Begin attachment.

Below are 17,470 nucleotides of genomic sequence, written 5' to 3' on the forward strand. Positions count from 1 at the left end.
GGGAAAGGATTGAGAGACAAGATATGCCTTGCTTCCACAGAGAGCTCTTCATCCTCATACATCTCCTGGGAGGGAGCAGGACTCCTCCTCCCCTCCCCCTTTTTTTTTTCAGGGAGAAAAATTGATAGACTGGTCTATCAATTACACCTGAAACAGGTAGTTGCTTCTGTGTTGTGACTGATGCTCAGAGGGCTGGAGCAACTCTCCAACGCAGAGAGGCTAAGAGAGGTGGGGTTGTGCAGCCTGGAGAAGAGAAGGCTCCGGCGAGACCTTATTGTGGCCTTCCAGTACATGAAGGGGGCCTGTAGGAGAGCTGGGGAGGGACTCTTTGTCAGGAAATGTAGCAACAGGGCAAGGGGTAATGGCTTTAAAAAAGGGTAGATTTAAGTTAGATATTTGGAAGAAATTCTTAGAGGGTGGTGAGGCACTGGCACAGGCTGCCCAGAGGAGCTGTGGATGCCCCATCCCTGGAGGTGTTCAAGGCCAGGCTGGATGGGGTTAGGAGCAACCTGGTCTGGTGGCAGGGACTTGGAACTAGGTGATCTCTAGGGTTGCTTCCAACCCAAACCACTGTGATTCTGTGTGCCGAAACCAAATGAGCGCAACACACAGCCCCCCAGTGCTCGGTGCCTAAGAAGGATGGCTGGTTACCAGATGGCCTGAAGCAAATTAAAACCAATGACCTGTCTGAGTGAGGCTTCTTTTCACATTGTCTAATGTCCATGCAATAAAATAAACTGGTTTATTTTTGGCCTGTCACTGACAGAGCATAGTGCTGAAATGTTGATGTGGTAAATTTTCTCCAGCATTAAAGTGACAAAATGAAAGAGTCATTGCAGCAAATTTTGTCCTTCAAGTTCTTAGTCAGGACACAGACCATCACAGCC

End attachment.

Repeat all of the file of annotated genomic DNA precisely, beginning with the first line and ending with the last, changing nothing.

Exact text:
Below are 17,470 nucleotides of genomic sequence, written 5' to 3' on the forward strand. Positions count from 1 at the left end.
GGGAAAGGATTGAGAGACAAGATATGCCTTGCTTCCACAGAGAGCTCTTCATCCTCATACATCTCCTGGGAGGGAGCAGGACTCCTCCTCCCCTCCCCCTTTTTTTTTTCAGGGAGAAAAATTGATAGACTGGTCTATCAATTACACCTGAAACAGGTAGTTGCTTCTGTGTTGTGACTGATGCTCAGAGGGCTGGAGCAACTCTCCAACGCAGAGAGGCTAAGAGAGGTGGGGTTGTGCAGCCTGGAGAAGAGAAGGCTCCGGCGAGACCTTATTGTGGCCTTCCAGTACATGAAGGGGGCCTGTAGGAGAGCTGGGGAGGGACTCTTTGTCAGGAAATGTAGCAACAGGGCAAGGGGTAATGGCTTTAAAAAAGGGTAGATTTAAGTTAGATATTTGGAAGAAATTCTTAGAGGGTGGTGAGGCACTGGCACAGGCTGCCCAGAGGAGCTGTGGATGCCCCATCCCTGGAGGTGTTCAAGGCCAGGCTGGATGGGGTTAGGAGCAACCTGGTCTGGTGGCAGGGACTTGGAACTAGGTGATCTCTAGGGTTGCTTCCAACCCAAACCACTGTGATTCTGTGTGCCGAAACCAAATGAGCGCAACACACAGCCCCCCAGTGCTCGGTGCCTAAGAAGGATGGCTGGTTACCAGATGGCCTGAAGCAAATTAAAACCAATGACCTGTCTGAGTGAGGCTTCTTTTCACATTGTCTAATGTCCATGCAATAAAATAAACTGGTTTATTTTTGGCCTGTCACTGACAGAGCATAGTGCTGAAATGTTGATGTGGTAAATTTTCTCCAGCATTAAAGTGACAAAATGAAAGAGTCATTGCAGCAAATTTTGTCCTTCAAGTTCTTAGTCAGGACACAGACCATCACAGCC